Sunday Homily 22 October - Fr Paul Rowse, OP
The key to understanding what this God-and-Caesar business is all about, is that the coin is a “graven image”, and as such it is idolatrous. Therefore, it violates the commandment Israel has received not to have other gods and not to make graven images of them (Exodus 20:2-4). Various first-century Roman coins have been dug up in Israel. On one side, they show Caesar’s head in profile surrounded by Latin text which includes an abbreviation for the word divus (“divine”): Divus Augustus – the divine Augustus; Divus Tiberius – the divinised Tiberius. On the other side, they often show a female figure, who represents either the Empire itself or some victory it has won. For an Israelite, the coin, any Roman coin, is two-sided idolatry.
This means that the Lord was handed a coin which no faithful Jew should have anything to do with, if he should even allow it in his country. We should hear a tone of dismissal and disposal in the Lord’s reply. It is as if he says them not only “Give back” the coin but also “Get rid of it” altogether. If this is so, the Lord is calling the coin’s owner and others like him to a real faithfulness to God. More certainly, the one who satisfied the Lord’s request for a coin has had their infidelity exposed.
Therefore, when they produce the coin with Caesar’s head on it, the Pharisees and Herodians (which we’ll come back to) reveal that they have made a set of compromises. Questions of obedience and faithfulness now emerge: how did they produce the coin so readily? What compromises have they made to live as they do? What steps do they have now to take to come back from where they’ve gone?
The actions now to be taken are those to secure a new faithfulness to God through Christ, who alone in all humanity can clearly see what is wrong with it and mightily put it right. His privileged insight into our state is demonstrated in his very request for a coin: he didn’t carry one himself. Perhaps this is another reason why he didn’t carry coins. We’re very used to thinking on his poverty; his perfect fidelity to his Father as his perfect image would be another reason.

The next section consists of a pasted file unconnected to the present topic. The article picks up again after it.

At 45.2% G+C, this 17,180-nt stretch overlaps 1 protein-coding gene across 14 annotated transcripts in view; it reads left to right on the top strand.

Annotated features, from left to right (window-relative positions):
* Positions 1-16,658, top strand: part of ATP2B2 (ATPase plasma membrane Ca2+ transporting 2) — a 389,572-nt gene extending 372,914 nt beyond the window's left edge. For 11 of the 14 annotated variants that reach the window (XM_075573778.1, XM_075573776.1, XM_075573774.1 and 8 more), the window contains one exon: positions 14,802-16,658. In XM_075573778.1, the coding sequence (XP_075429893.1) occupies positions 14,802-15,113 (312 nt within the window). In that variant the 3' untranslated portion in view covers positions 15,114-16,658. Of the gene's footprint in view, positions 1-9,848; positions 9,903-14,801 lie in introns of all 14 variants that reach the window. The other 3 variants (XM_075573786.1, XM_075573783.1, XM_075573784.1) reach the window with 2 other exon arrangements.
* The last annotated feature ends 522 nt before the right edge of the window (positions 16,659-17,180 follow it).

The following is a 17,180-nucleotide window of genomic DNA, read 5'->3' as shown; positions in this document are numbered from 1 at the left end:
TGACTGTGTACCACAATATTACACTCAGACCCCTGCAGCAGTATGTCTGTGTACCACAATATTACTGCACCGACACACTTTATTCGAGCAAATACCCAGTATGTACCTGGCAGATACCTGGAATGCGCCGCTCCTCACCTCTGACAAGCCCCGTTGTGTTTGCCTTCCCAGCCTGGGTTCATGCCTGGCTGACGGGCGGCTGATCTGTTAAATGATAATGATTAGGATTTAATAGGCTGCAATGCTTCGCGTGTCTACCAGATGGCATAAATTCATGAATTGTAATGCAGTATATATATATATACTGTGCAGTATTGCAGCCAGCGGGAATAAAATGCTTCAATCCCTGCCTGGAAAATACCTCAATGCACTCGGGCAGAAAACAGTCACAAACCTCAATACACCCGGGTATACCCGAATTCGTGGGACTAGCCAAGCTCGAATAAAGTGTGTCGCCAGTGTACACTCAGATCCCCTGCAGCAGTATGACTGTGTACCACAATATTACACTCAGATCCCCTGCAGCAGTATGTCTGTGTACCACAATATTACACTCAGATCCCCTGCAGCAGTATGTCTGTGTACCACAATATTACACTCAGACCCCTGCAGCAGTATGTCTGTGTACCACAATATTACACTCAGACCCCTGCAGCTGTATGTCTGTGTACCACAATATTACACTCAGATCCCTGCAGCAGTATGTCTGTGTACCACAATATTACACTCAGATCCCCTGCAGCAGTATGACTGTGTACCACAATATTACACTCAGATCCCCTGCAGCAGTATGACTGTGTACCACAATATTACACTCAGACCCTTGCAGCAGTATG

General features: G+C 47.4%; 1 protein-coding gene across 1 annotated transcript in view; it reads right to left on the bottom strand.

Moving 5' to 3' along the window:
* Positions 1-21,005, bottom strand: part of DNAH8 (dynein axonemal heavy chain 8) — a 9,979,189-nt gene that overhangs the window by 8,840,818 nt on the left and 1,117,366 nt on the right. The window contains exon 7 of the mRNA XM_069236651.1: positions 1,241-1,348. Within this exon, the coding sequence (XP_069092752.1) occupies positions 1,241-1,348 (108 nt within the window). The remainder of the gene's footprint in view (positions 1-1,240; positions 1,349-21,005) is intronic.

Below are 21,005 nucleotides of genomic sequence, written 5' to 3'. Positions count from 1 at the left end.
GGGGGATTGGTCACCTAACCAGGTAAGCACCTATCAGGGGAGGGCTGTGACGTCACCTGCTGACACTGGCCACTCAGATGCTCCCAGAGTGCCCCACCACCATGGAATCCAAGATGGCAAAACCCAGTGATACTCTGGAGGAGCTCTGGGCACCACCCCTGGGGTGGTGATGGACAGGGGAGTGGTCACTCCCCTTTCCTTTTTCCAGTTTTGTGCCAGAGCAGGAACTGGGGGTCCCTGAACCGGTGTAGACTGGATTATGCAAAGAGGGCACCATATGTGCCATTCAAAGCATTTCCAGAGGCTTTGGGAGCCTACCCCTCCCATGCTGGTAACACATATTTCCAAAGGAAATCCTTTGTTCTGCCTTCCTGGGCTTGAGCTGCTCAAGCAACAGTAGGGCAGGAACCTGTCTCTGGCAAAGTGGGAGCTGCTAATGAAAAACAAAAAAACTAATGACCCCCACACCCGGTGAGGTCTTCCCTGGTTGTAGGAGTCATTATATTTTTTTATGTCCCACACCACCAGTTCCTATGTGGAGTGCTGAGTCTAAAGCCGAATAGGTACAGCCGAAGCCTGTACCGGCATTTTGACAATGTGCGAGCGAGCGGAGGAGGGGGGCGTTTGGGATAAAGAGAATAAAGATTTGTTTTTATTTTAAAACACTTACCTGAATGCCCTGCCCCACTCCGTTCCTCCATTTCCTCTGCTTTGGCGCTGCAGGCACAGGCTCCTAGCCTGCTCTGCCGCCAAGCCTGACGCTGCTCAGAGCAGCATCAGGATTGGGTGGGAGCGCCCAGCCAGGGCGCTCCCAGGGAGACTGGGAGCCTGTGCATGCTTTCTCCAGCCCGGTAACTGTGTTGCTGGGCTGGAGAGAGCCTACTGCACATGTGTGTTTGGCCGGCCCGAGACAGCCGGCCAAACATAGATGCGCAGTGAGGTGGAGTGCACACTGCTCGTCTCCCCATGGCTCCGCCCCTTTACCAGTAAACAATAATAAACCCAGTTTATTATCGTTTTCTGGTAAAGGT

We should attend carefully to the meaning of the Pharisees and Herodians getting together like this. The Pharisees are very familiar to us: as experts in the Law, they are specially concerned for how it can be applied in the real world; we know they strayed into hypocrisy. The Herodians were a Jewish faction; they gave their support to the various Herods we know to remain semi-autonomous clients of the Emperor. The Pharisees and Herodians are strange bedfellows indeed, given the Pharisees’ insistence on purity under the Law and the Herodians’ accent on accommodation of Romanism. The hypocrisy of both groups has been exposed, and at the same time.
By their sin against the first commandment, they have allowed themselves to descend into another grave sin: the sin of collusion. This is when people work against good or neutral agents towards a bad goal. It’s wicked in the extreme because it’s secretive and thus exclusive of others; it’s deceitful towards the good and misleading of the innocent and ignorant; it’s divisive and thus offends against the unity of charity. The Pharisees and Herodians together have become idolatrous and ended up colluding against Christ. It’s all rather nasty. As the saying goes, it’s the common enemy which unites the oldest of foes. The fact of this peculiar coalition’s existence signals to us, at this late stage in our reading through the Gospel according to St Matthew, that opposition to the Lord is growing: the opposition grows not only in number but also in strategy – they’re getting all too good at trying to getting to him.
We ourselves shall be vigilant against a similar sojourn into sin by avoiding and removing the slightest first fault we detect in ourselves. By refusing to have no more than minimal, necessary contact with the Emperor’s coin, the Pharisees and Herodians ended up committing a worse sin together against Christ. By completely avoiding even little faults and repenting of them straightaway, we shall avoid their fate. The hard work of staying on top of ourselves is rendering to God what is his, namely, our very selves. The one who gave the Lord the coin no longer has anything in his hands: may it be so for us, who abandon whatever offends against divine charity to pursue all that is good.
Fr Paul Rowse, OP